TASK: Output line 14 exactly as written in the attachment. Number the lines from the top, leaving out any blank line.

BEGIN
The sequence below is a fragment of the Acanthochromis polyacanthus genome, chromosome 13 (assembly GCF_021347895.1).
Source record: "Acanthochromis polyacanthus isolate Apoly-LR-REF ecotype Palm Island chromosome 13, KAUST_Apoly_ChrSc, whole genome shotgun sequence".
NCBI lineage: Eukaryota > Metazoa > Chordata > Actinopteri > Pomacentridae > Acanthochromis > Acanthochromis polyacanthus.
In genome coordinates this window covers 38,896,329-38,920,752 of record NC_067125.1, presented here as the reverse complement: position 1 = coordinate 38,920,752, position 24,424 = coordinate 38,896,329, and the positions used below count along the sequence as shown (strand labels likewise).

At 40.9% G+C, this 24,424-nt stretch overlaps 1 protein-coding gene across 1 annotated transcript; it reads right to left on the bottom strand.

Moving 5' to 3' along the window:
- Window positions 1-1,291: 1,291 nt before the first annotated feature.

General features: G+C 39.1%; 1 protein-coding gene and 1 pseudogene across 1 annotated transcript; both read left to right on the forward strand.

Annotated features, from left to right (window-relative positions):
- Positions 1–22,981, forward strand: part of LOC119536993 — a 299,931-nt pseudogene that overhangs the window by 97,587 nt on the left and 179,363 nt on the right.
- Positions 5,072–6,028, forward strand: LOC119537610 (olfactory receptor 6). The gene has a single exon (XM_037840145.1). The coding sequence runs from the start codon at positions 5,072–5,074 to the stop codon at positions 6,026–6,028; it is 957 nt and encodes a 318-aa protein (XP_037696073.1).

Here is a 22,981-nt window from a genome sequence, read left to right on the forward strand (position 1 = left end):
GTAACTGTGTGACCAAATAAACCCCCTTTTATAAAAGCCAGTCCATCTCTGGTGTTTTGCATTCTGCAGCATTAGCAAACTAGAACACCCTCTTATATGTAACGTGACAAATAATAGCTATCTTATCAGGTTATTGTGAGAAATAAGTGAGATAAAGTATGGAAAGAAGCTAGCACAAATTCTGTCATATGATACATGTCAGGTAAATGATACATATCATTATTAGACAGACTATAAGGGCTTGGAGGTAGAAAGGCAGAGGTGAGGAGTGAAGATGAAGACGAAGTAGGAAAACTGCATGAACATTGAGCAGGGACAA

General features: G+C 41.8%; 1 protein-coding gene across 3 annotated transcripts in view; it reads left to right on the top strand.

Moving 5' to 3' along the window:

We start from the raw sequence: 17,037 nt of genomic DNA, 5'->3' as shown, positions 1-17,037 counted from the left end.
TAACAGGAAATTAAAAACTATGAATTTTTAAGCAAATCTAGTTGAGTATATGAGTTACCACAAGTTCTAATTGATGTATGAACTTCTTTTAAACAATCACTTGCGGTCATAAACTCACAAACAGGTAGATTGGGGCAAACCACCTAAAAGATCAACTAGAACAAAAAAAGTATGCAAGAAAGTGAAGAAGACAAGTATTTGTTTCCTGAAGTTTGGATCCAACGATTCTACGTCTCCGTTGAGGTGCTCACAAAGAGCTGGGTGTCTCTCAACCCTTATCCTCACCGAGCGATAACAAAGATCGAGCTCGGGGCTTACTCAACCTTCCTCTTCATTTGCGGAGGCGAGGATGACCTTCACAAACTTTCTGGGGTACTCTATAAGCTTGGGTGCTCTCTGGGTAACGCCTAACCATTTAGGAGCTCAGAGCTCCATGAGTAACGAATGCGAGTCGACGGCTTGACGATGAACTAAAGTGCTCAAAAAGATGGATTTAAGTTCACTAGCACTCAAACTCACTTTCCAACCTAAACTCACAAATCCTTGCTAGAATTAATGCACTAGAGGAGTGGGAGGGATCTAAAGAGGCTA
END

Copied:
General features: G+C 41.8%; 1 protein-coding gene across 3 annotated transcripts in view; it reads left to right on the top strand.